Thankfully, the production itself is a delight. Director Benjamin Blyth makes imaginative use of the huge space available; people appear from behind crumbling walls, sidle shiftily behind and through the audience and seize handy chairs to use as various props. Flickering candlelight casts eerie, unsettling shadows on the walls, and the original score, composed by Deborah Pritchard, underlines the grim action perfectly. The atmosphere during the storm scene was particularly menacing, with flashing lighting, wildly waving pennants and rumbling drums and cello used to great effect.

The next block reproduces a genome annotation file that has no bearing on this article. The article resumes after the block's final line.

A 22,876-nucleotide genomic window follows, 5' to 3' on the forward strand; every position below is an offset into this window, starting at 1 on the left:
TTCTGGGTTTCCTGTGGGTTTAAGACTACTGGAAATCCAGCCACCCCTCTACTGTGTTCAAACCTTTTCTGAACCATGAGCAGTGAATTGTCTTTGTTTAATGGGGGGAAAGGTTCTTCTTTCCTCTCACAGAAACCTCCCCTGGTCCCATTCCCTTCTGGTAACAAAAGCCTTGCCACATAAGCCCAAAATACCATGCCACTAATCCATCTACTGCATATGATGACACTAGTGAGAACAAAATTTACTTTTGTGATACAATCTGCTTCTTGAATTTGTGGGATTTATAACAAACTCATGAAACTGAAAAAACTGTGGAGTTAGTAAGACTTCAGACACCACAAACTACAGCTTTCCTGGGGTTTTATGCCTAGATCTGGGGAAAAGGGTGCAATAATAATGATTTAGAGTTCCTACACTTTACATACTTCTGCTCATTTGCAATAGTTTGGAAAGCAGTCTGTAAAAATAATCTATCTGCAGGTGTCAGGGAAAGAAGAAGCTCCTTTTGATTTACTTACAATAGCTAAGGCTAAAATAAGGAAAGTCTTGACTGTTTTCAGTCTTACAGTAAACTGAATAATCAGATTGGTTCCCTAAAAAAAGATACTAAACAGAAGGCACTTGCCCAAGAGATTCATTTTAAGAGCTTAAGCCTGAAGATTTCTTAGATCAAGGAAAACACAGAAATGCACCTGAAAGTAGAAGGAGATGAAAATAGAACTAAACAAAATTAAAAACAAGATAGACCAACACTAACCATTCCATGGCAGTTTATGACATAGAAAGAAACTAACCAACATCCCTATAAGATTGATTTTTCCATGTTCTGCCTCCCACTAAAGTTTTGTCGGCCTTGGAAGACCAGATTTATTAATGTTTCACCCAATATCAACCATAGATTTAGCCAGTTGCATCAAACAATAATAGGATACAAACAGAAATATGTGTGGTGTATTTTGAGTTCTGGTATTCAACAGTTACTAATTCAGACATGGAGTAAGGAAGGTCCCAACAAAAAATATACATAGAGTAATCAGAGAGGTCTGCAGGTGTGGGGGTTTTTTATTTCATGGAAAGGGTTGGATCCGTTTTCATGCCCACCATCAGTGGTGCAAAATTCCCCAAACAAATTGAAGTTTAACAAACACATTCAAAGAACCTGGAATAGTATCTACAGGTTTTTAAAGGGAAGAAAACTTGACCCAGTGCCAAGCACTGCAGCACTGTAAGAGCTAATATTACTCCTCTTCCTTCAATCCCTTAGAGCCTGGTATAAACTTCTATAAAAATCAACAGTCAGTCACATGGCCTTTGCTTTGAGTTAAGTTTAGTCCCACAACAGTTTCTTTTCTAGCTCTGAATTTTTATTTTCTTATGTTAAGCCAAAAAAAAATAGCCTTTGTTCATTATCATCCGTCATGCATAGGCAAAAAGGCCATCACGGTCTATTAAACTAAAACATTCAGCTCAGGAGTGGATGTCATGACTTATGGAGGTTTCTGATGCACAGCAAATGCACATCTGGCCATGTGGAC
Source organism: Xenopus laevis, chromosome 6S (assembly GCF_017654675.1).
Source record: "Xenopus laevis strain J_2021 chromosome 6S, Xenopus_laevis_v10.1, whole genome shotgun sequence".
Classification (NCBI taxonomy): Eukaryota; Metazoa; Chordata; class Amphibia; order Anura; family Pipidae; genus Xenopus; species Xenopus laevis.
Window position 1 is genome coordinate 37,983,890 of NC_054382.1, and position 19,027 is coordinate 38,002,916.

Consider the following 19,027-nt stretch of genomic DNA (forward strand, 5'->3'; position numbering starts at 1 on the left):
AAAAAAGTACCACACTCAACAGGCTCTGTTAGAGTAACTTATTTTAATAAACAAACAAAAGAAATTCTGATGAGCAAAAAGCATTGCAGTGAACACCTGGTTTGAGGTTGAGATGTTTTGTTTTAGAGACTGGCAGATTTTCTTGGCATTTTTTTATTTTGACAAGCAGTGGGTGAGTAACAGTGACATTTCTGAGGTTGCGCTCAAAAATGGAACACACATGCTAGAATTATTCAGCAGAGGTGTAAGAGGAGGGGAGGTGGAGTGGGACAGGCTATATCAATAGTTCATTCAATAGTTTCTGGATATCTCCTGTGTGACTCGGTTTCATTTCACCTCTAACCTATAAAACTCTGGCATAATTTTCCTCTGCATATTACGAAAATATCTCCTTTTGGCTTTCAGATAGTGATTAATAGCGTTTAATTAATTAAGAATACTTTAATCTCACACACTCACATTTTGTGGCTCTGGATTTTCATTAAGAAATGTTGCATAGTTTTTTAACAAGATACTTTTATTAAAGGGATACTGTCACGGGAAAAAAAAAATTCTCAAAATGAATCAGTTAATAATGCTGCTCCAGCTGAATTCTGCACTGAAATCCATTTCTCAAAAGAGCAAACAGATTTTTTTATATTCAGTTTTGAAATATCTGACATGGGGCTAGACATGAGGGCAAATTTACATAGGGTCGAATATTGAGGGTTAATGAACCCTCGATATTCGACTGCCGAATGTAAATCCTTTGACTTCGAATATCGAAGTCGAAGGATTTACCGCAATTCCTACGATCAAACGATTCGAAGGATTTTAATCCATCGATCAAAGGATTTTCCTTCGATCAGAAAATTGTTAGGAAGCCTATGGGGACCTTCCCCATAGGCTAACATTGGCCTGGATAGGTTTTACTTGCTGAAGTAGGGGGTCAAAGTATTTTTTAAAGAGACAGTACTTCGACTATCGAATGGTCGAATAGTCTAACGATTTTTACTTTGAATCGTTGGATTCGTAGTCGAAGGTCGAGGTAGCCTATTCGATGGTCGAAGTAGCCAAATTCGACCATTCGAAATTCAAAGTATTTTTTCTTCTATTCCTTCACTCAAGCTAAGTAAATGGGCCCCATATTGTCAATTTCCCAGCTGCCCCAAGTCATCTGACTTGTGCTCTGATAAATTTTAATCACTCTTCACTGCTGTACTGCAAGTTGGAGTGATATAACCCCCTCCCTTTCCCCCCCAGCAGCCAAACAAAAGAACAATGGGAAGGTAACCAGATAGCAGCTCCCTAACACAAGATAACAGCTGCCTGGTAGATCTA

It would be easy for the actors to be somewhat eclipsed by such an unusual and striking venue, but happily they were more than a match for their surroundings. All were excellent, but particular mention must be made of Nick Finegan as a particularly unsavoury and scary Edmond, and of David Knight as Kent, who underwent a superb transformation from noble-but-bland courtier to London geezer in an instant. Claire Dyson and Phoebe Mcbee were a suitably gruesome twosome as the unfilial Goneril and Regan respectively. Mcbee’s treachery seemed even more poignant, as she is actually the daughter of John McEnery who was playing Lear. Ludovic Hughes also deserves high praise – not only for his impressive range of accents, but also for his sheer courage in dancing about the freezing flagstones clad in nothing but a filthy loincloth and a few scabs. It made me feel even colder just watching him, as I burrowed into my blanket.